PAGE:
Tuesday, September 21

‘We watch every breath’: inside Mount Etna’s war room | Italy


When his phone rang at 3.22am last Wednesday, Giuseppe Salerno, 50, head of volcanologists at the National Institute of Geophysics and Volcanology of Catania (INGV), had already risen after a thunderous roar awakened many of the city’s inhabitants. The call came from the headquarters of the INGV where, a few seconds before that disturbance, seismic waves from one of the 40 monitors in the operating room seemed to jump off the screen. For the fourteenth time in less than a month, Etna sent another reminder that it is one of the most active volcanoes in the world.

Etna, 3,300 meters above sea level, has been in explosive form in recent weeks, spewing incandescent magma and a copious ash shower that has reached Catania. Since February 16, with meticulous precision, every 48 hours the volcano has mounted a fireworks display with lava fountains that reach 2,000 meters in height.

The statue of the Virgin Mary near the main church of Milo with the lava flow from an eruption
A statue of the Virgin Mary near the main church in Milo, a town not far from the top of Etna, with the lava flow from an eruption in the background. Photography: Alessio Mamo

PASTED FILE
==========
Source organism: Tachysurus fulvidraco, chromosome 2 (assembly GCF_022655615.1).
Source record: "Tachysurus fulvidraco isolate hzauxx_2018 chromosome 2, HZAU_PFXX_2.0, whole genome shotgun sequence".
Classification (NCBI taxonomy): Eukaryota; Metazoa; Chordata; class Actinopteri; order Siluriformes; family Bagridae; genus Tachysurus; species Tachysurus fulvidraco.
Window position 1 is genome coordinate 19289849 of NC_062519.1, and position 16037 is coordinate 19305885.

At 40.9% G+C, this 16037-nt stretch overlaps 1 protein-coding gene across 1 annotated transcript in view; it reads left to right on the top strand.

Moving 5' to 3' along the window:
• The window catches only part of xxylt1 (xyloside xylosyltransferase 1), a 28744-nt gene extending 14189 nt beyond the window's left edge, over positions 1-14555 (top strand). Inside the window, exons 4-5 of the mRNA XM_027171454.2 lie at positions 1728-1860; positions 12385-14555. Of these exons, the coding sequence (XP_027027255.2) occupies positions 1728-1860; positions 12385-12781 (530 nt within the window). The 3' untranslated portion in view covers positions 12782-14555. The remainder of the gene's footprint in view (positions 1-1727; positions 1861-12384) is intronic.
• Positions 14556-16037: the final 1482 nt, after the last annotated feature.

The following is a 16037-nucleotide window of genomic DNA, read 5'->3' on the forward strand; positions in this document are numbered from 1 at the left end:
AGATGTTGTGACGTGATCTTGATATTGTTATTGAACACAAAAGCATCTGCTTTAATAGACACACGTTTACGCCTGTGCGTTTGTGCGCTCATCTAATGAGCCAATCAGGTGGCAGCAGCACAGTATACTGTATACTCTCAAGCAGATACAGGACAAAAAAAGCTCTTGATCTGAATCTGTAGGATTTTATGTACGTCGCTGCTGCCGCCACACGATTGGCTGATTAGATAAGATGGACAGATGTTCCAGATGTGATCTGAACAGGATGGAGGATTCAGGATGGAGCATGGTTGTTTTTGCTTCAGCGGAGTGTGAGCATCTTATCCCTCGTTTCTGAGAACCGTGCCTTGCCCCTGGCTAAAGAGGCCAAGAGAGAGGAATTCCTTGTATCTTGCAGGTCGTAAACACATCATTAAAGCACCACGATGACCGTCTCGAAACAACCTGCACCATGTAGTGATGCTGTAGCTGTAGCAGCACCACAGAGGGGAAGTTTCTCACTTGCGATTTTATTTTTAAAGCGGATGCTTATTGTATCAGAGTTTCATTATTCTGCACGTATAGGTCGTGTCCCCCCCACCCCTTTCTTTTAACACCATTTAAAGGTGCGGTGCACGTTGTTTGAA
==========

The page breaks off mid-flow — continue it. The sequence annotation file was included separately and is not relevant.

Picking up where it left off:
For three days, The Guardian had access to the rooms of the INGV in Piazza Roma, Catania, where 100 Italian scientists monitor the movements of Etna day and night in an attempt to explain these recent phenomena.

“The recent activity is part of a so-called lava outbreak that is among Etna’s normal activities,” says Salerno, a former doctoral researcher in the department of geography at the University of Cambridge. “What is really peculiar is that the volcano is behaving like a machine, with rhythms that have almost mathematical precision. That is why we have been monitoring every breath, rumbling and shaking for the past few months. “

The operating room of the National Institute of Geophysics and Volcanology of Catania.
The operating room of the Catania volcanology institute. Photography: Alessio Mamo

The information recorded by the 150 monitoring stations located in the 460 square miles of the volcano, including cameras with heat sensors, gas emission detectors and seismographs, is sent in real time to the control room and transmitted in dozens of monitors, they give the impression. from a war room in a spy movie.

“You have to imagine this control room as a hospital,” adds Salerno, “with dozens of doctors working for the same patient: Etna, which in recent weeks has been showing peculiar symptoms. From here we can control their heartbeat with seismographs or their breathing with gas detectors ”.